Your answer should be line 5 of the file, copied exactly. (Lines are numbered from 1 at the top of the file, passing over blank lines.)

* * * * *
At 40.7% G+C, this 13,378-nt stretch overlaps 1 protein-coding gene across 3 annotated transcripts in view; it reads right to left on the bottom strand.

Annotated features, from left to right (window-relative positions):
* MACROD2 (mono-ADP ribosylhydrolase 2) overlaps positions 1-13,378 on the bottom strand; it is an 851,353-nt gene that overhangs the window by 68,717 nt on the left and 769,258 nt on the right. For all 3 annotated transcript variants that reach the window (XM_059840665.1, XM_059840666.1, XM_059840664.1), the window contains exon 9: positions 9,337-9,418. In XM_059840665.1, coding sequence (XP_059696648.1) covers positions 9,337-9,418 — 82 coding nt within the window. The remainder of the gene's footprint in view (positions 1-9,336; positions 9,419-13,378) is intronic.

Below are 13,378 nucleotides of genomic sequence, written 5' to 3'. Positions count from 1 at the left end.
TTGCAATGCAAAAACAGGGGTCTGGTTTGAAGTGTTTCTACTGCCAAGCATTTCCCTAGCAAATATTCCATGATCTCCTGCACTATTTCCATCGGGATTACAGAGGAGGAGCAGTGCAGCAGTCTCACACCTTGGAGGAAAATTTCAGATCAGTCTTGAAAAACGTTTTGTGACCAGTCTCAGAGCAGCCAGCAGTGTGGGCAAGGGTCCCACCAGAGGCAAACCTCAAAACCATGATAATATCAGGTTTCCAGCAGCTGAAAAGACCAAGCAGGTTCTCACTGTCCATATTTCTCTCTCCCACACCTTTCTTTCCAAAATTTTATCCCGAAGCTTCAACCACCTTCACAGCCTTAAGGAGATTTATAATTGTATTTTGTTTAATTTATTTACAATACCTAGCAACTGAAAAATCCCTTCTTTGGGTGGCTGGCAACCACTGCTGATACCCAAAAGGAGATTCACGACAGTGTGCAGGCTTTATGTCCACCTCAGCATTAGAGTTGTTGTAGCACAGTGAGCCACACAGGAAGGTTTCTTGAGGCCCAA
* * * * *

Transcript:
TTGCAATGCAAAAACAGGGGTCTGGTTTGAAGTGTTTCTACTGCCAAGCATTTCCCTAGCAAATATTCCATGATCTCCTGCACTATTTCCATCGGGATTACAGAGGAGGAGCAGTGCAGCAGTCTCACACCTTGGAGGAAAATTTCAGATCAGTCTTGAAAAACGTTTTGTGACCAGTCTCAGAGCAGCCAGCAGTGTGGGCAAGGGTCCCACCAGAGGCAAACCTCAAAACCATGATAATATCAGGTTTCCAGCAGCTGAAAAGACCAAGCAGGTTCTCACTGTCCATATTTCTCTCTCCCACACCTTTCTTTCCAAAATTTTATCCCGAAGCTTCAACCACCTTCACAGCCTTAAGGAGATTTATAATTGTATTTTGTTTAATTTATTTACAATACCTAGCAACTGAAAAATCCCTTCTTTGGGTGGCTGGCAACCACTGCTGATACCCAAAAGGAGATTCACGACAGTGTGCAGGCTTTATGTCCACCTCAGCATTAGAGTTGTTGTAGCACAGTGAGCCACACAGGAAGGTTTCTTGAGGCCCAA